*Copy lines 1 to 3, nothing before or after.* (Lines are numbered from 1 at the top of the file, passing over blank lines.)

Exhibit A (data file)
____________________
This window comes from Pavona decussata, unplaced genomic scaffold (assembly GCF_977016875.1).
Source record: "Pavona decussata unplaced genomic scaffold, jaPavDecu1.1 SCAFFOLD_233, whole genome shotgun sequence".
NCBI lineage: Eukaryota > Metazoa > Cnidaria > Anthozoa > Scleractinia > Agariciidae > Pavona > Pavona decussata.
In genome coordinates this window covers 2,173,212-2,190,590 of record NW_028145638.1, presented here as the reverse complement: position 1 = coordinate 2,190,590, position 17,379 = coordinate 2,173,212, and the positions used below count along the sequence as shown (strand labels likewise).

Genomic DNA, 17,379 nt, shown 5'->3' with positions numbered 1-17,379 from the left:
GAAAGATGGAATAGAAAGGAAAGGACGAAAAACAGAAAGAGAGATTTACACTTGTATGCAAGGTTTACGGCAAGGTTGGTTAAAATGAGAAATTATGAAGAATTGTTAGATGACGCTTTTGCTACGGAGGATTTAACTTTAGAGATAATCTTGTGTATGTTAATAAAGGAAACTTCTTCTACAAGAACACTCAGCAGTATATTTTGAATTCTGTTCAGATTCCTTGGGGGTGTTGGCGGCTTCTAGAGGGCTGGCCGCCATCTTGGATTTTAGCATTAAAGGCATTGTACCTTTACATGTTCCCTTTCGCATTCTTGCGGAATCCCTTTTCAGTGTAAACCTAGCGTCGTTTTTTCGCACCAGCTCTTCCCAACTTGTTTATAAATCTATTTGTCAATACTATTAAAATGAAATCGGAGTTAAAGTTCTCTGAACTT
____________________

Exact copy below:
This window comes from Pavona decussata, unplaced genomic scaffold (assembly GCF_977016875.1).
Source record: "Pavona decussata unplaced genomic scaffold, jaPavDecu1.1 SCAFFOLD_233, whole genome shotgun sequence".
NCBI lineage: Eukaryota > Metazoa > Cnidaria > Anthozoa > Scleractinia > Agariciidae > Pavona > Pavona decussata.